Yes, smoke generally means a fire exists. However, in your fireplace or furnace, smoke usually indicates a less-than-efficient fire. If your fireplace is smoky, you most likely have a problem with your fuel, or with your venting system.
It is very important to choose properly seasoned wood to burn in your fireplace or furnace. If your wood is green or wet it will burn slower, less hot, and maybe incompletely. When green or wet wood is burned it often doesn’t burn hot enough to push the smoke up the chimney, causing the smoke to stall, and fall back down.
Improper Use or Maintenance
If your fireplace is releasing excess smoke into your home, you should first check the damper. The damper should be open in order to allow the smoke to rise up the chimney. If the damper lever is opened, the opening may be blocked by soot buildup or debris. Like the damper, if the chimney isn’t routinely cleaned, layers of soot can prevent the smoke from rising up the chimney and out of the home. You can schedule your routine chimney sweeping to have your chimney flue and damper cleaned thoroughly.
In order for gas to leave the home through the chimney, it has to pull from inside the home. When air is removed from the home it must be replaced. Modern homes are built tight, so air isn’t pulled from outside as the gases attempt to rise up the chimney. Even adding insulation or replacing windows in the home can create a smoke problem for this reason. An easy way to fix this problem is to open a window in another part of the home.
Also, it’s important to note that other home appliances can compete with the ventilation of the chimney. Even something as simple and harmless as a ceiling fan can compete with your chimney. Also, a leaky chimney can disrupt the draft of your fireplace.
Regardless of the cause, no home or business owner wants to deal with a smoke problem in the fireplace or furnace. Not only is it unpleasant, but it can cause respiratory issues if not corrected, and can also be a fire hazard. If the heated gases aren’t moving up the chimney, they can stall in the chimney flue and cause a flue fire. Because your chimney system is important, and the safety of your family and property are our top priority at Billy Sweet Chimney Sweep, we recommend calling a professional if a smoking fireplace persists. Schedule your appointment today.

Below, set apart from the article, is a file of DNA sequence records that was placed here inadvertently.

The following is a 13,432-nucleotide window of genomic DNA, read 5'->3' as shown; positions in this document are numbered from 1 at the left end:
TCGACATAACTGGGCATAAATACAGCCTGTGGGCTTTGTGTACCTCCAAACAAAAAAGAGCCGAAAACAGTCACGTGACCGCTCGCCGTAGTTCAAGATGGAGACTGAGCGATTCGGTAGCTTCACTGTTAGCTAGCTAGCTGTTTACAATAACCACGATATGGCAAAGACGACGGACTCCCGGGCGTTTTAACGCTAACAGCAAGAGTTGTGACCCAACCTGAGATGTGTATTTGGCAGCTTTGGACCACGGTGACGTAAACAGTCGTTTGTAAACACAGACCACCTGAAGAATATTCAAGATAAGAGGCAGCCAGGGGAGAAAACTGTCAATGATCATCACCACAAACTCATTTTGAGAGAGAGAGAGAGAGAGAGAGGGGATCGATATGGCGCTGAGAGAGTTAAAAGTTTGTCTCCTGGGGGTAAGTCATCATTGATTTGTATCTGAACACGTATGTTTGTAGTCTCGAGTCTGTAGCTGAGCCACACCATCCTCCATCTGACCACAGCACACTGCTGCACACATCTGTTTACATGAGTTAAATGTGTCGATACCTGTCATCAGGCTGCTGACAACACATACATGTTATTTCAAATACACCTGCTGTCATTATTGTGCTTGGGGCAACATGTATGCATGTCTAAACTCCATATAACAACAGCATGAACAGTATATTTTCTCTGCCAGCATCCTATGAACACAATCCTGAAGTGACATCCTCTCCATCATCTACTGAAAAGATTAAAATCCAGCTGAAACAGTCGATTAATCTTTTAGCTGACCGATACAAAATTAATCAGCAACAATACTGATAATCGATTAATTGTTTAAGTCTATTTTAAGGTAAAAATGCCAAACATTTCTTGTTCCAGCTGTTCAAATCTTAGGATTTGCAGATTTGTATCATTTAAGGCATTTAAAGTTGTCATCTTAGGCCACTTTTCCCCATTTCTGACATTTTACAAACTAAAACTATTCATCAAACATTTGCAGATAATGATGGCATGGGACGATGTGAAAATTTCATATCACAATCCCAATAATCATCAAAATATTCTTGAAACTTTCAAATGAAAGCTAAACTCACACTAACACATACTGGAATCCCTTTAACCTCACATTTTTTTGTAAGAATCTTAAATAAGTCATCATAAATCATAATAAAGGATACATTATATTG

For more information about why your chimney isn’t working, check out the Chimney Safety Institute of America (CSIA) and “100 Reasons Your Fireplace Doesn’t Work”.
Staying warm this winter requires the proper preparation. For maintaining a comfortable temperature inside the home, this could involve starting a fire in the wood burning stove or fireplace. To ensure the hottest, most fuel efficient fire, you have to start off with the best firewood.
The most critical trait to consider in your firewood is the extent of its seasoning. To be seasoned is to have been allowed to dry fully by being stored indoors for a specific amount of time. Essentially, seasoned wood means dry wood. How long the wood needs to completely season varies based on the type of wood. Softer varieties of wood may season in six month, while hardwoods can require as long as two years to achieve completer dryness.
Preferably, any wood you burn should have been allowed to season completely prior to burning. To follow this guideline, you have two options. First, you can purchase wood that is already fully seasoned. This wood can be burned right away for the best fuel efficiency, but you may have a hard time finding it. If you do find well seasoned wood for sale, it probably costs significantly more than the wet wood. The other option is to purchase wet wood and allow it to season in a shed or garage. This option saves you upfront costs, but it involves planning one or two years in advance. Either option you choose, you should always burn seasoned wood. A lot of energy is wasted on wet wood by boiling away the trapped moisture, so you end up with a colder fire, excess smoke, more spent on fuel, and incompletely burnt wood.
Incompletely burnt wood creates health risks because it produces a black, tarry material called creosote. Initially a vapor as it exits the fire, creosote condenses inside the chimney. Over time the creosote can build up and restrict the air flow through the chimney, which can lead to poor indoor air quality. The high flammability of creosote can also result in a chimney fire from a mere stray ember. Luckily, avoiding this risk is as easy as burning seasoned wood and having an annual chimney sweep and inspection done.
Just because you purchase seasoned wood does not mean it stays seasoned forever. How you store the wood after you buy it and before you burn it determines whether or not it remains fully seasoned. The ideal storage arrangement involves stacking the wood, with a depth of only one log, in a shed or other outdoor building. Leave the wood uncovered to prevent condensation. If the wood must sit outside, protect it from the elements by creating a sturdy roof for it. A piece of sheet metal works well. Be sure to leave the sides of the stack uncovered to encourage air flow.
If you have any questions about firewood or if you need to schedule a chimney sweep or inspection, contact Billy Sweet Chimney Sweep to speak with an expert.